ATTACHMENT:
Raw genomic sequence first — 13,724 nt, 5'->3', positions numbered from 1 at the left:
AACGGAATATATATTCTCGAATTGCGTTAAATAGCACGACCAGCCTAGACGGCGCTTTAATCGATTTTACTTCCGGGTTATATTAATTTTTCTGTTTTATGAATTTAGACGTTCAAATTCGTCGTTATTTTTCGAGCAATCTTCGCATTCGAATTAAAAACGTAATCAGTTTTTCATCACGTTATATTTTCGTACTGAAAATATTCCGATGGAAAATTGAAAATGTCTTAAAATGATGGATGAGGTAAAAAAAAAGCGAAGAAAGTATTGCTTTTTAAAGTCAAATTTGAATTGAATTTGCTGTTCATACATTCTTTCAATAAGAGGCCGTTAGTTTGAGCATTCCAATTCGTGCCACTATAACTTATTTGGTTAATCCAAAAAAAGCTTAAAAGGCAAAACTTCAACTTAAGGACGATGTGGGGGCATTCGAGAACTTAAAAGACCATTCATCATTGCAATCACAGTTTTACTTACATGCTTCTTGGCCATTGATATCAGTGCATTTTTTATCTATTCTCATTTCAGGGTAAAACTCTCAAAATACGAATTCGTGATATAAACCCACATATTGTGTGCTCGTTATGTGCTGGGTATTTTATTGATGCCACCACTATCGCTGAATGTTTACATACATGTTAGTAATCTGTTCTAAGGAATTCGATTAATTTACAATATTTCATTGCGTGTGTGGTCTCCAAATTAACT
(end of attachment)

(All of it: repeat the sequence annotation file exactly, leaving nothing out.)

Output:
Raw genomic sequence first — 13,724 nt, 5'->3', positions numbered from 1 at the left:
AACGGAATATATATTCTCGAATTGCGTTAAATAGCACGACCAGCCTAGACGGCGCTTTAATCGATTTTACTTCCGGGTTATATTAATTTTTCTGTTTTATGAATTTAGACGTTCAAATTCGTCGTTATTTTTCGAGCAATCTTCGCATTCGAATTAAAAACGTAATCAGTTTTTCATCACGTTATATTTTCGTACTGAAAATATTCCGATGGAAAATTGAAAATGTCTTAAAATGATGGATGAGGTAAAAAAAAAGCGAAGAAAGTATTGCTTTTTAAAGTCAAATTTGAATTGAATTTGCTGTTCATACATTCTTTCAATAAGAGGCCGTTAGTTTGAGCATTCCAATTCGTGCCACTATAACTTATTTGGTTAATCCAAAAAAAGCTTAAAAGGCAAAACTTCAACTTAAGGACGATGTGGGGGCATTCGAGAACTTAAAAGACCATTCATCATTGCAATCACAGTTTTACTTACATGCTTCTTGGCCATTGATATCAGTGCATTTTTTATCTATTCTCATTTCAGGGTAAAACTCTCAAAATACGAATTCGTGATATAAACCCACATATTGTGTGCTCGTTATGTGCTGGGTATTTTATTGATGCCACCACTATCGCTGAATGTTTACATACATGTTAGTAATCTGTTCTAAGGAATTCGATTAATTTACAATATTTCATTGCGTGTGTGGTCTCCAAATTAACT